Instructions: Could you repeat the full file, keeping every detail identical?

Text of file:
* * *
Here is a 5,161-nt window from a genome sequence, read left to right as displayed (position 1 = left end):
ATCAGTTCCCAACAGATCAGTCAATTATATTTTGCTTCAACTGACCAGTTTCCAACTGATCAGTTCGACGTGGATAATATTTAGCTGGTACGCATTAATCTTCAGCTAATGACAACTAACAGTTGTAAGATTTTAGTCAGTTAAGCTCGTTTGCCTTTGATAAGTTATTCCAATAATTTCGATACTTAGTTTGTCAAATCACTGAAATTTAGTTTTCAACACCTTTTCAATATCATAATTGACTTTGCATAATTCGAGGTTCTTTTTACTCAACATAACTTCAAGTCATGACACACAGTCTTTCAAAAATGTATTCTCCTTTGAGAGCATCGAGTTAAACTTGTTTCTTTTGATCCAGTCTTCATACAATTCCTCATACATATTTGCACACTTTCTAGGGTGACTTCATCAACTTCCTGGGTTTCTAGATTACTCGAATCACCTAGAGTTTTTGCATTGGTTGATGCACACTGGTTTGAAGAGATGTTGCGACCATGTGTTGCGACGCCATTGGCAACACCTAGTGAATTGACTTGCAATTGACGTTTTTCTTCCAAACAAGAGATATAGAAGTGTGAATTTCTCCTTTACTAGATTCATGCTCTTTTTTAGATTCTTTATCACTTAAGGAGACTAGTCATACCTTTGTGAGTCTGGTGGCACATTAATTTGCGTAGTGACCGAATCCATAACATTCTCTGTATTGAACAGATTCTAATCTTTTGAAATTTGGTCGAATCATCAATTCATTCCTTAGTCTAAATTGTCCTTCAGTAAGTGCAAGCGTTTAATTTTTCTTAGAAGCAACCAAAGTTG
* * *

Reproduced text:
Here is a 5,161-nt window from a genome sequence, read left to right as displayed (position 1 = left end):
ATCAGTTCCCAACAGATCAGTCAATTATATTTTGCTTCAACTGACCAGTTTCCAACTGATCAGTTCGACGTGGATAATATTTAGCTGGTACGCATTAATCTTCAGCTAATGACAACTAACAGTTGTAAGATTTTAGTCAGTTAAGCTCGTTTGCCTTTGATAAGTTATTCCAATAATTTCGATACTTAGTTTGTCAAATCACTGAAATTTAGTTTTCAACACCTTTTCAATATCATAATTGACTTTGCATAATTCGAGGTTCTTTTTACTCAACATAACTTCAAGTCATGACACACAGTCTTTCAAAAATGTATTCTCCTTTGAGAGCATCGAGTTAAACTTGTTTCTTTTGATCCAGTCTTCATACAATTCCTCATACATATTTGCACACTTTCTAGGGTGACTTCATCAACTTCCTGGGTTTCTAGATTACTCGAATCACCTAGAGTTTTTGCATTGGTTGATGCACACTGGTTTGAAGAGATGTTGCGACCATGTGTTGCGACGCCATTGGCAACACCTAGTGAATTGACTTGCAATTGACGTTTTTCTTCCAAACAAGAGATATAGAAGTGTGAATTTCTCCTTTACTAGATTCATGCTCTTTTTTAGATTCTTTATCACTTAAGGAGACTAGTCATACCTTTGTGAGTCTGGTGGCACATTAATTTGCGTAGTGACCGAATCCATAACATTCTCTGTATTGAACAGATTCTAATCTTTTGAAATTTGGTCGAATCATCAATTCATTCCTTAGTCTAAATTGTCCTTCAGTAAGTGCAAGCGTTTAATTTTTCTTAGAAGCAACCAAAGTTG